Doom’s new take on the Shotgun is loud, and every bit as powerful as it has been in the past. In its default setting, the Combat Shotgun can be used to down any foe, but it receives an extra kick from a mod. Deep within the Resource Operations mission, players stumble upon a delivery drone that offers one of two mods for the Combat Shotgun: a three-round charged burst (executed by holding the Left Trigger to charge) and the Explosive Shot, which acts just like a grenade launcher. Both mods can be equipped at once and are switched by pressing up on the d-pad.

The Explosive Shot effectively functions as a grenade launcher, spitting out an explosive round that deals heavy damage. This powerful shot makes an already potent weapon an even greater demon killer.

Glory killing a Mancubus

The Mancubus, while looking like a waddling wad of blubber, is one of the most dangerous foes we faced during our Doom play session. Wielding dual flamethrowers and having a knack for appearing just when you least want them to, Mancubus’ must be dealt with quickly. They’ll give chase (slowly) but always seem to throw a deadly kink in the combat flow. Mancubus are bullet sponges best handled with heavy weaponry like the rocket launcher, or my preferred method, the chaingun and its three-barrel mobile turret mod.

The chaingun’s barrage of bullets tears through the Mancubus’ flesh, but if you want to glory kill it, this weapon of choice may down the foe before you get the chance to finish it off in style. When a Mancubus is stunned, the glory kill that can be executed is as gruesome as can be: Your character jams his hand into the Mancubus’ chest, removes its still-beating heart, admires it for a brief second, and then reinserts it into the Mancubus by jamming it down its throat. The Mancubus chokes on the heart for a second before exploding into a bloody mist accompanied by gooey body parts and flesh.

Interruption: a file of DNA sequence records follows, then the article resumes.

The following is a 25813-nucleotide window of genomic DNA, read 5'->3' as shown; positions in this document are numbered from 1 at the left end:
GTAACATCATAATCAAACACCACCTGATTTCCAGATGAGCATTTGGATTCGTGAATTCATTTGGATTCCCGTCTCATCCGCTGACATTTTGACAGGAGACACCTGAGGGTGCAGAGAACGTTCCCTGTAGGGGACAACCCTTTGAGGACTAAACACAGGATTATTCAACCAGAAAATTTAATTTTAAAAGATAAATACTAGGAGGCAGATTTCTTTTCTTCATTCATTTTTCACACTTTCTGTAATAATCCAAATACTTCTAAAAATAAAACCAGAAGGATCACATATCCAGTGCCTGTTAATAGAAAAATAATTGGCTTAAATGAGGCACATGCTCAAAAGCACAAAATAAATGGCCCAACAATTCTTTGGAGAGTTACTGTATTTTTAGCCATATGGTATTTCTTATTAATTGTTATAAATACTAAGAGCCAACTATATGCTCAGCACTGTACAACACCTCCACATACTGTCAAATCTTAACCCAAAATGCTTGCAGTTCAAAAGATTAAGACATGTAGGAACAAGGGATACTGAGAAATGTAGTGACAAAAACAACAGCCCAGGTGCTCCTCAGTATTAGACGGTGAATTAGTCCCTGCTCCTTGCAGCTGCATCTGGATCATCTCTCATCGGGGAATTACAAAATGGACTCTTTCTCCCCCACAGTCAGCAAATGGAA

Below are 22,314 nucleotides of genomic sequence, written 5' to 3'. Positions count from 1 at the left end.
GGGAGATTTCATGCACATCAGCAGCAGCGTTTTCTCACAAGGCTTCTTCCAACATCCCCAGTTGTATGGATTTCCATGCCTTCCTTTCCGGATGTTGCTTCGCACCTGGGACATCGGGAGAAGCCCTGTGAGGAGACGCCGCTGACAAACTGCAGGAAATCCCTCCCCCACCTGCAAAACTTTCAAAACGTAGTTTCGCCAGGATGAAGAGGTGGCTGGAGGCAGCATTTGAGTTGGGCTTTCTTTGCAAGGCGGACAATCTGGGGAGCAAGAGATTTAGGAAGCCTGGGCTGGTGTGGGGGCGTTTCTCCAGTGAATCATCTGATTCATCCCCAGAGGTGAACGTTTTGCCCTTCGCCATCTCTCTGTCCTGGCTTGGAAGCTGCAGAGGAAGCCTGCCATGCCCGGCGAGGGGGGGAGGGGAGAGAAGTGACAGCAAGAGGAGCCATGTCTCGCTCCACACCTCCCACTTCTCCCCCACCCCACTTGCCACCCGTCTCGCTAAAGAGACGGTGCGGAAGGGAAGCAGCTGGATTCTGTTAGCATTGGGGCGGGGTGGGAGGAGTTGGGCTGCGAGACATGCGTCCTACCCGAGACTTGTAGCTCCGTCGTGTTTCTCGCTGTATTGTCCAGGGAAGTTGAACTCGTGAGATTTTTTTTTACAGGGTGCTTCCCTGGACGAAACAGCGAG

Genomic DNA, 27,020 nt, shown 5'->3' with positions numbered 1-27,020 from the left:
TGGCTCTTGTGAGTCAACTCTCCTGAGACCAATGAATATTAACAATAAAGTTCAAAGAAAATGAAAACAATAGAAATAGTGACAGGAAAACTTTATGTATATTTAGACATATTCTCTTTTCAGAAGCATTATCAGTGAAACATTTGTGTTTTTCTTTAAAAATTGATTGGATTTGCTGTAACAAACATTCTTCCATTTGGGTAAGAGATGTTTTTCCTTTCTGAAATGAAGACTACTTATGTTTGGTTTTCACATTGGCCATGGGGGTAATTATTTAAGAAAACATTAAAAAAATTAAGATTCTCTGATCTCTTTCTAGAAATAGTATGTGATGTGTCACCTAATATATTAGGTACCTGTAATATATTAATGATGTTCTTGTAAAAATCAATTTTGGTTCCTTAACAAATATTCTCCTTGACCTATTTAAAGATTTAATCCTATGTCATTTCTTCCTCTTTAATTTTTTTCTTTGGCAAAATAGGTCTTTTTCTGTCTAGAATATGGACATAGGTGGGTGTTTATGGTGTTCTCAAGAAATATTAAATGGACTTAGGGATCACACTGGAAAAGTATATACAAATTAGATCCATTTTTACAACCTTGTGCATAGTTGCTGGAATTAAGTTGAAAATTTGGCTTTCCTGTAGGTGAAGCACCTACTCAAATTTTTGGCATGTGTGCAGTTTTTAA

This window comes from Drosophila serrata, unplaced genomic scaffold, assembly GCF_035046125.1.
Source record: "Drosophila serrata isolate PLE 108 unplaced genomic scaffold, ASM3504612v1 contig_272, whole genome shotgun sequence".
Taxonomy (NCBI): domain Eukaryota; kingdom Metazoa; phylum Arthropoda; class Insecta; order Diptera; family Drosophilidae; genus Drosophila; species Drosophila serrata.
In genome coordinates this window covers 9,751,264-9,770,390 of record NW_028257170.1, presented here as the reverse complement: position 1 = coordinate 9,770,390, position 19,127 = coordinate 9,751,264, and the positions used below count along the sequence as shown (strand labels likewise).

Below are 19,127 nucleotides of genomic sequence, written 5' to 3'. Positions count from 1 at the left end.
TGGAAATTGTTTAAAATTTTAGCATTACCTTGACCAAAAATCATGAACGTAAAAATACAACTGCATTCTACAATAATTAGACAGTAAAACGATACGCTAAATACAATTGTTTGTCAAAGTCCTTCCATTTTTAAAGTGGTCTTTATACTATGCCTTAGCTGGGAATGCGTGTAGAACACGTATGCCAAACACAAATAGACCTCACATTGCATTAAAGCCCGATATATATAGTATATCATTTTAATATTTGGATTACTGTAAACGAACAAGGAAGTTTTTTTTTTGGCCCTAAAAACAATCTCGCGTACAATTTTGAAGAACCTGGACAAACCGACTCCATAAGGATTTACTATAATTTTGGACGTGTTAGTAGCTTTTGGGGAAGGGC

The first chainsaw kill

Doom’s chainsaw and BFG (which we sadly didn’t see in action) are oddly not in the weapon wheel. Id realized players would need to switch to them quickly, so the chainsaw is drawn when the player hits down on the directional pad, and the BFG is immediately wielded by press the X button (on an Xbox One controller).

The chainsaw is not immediately available for play and is found in the game’s second level, jammed halfway into the corpse of a fallen UAC trooper. Your character extracts it from the body and is given the chance to immediately reap its rewards by using it against a horde of Possessed – zombified UAC personnel.

The chainsaw is the one weapon that strikes fear into the demon forces, and always delivers a one-hit kill. Some Possessed we encountered tried to block the chainsaw’s spinning blade by raising their hands up over their heads. Their efforts proved fruitless and just lead to more gruesome deaths, as the chainsaw cuts through their arms head and torso like a hot knife through butter. The blood and guts accompanying these gruesome acts are exaggerated, but again, quickly realized, allowing the player to grind through a horde of enemies in little time.

Hot swapping weapons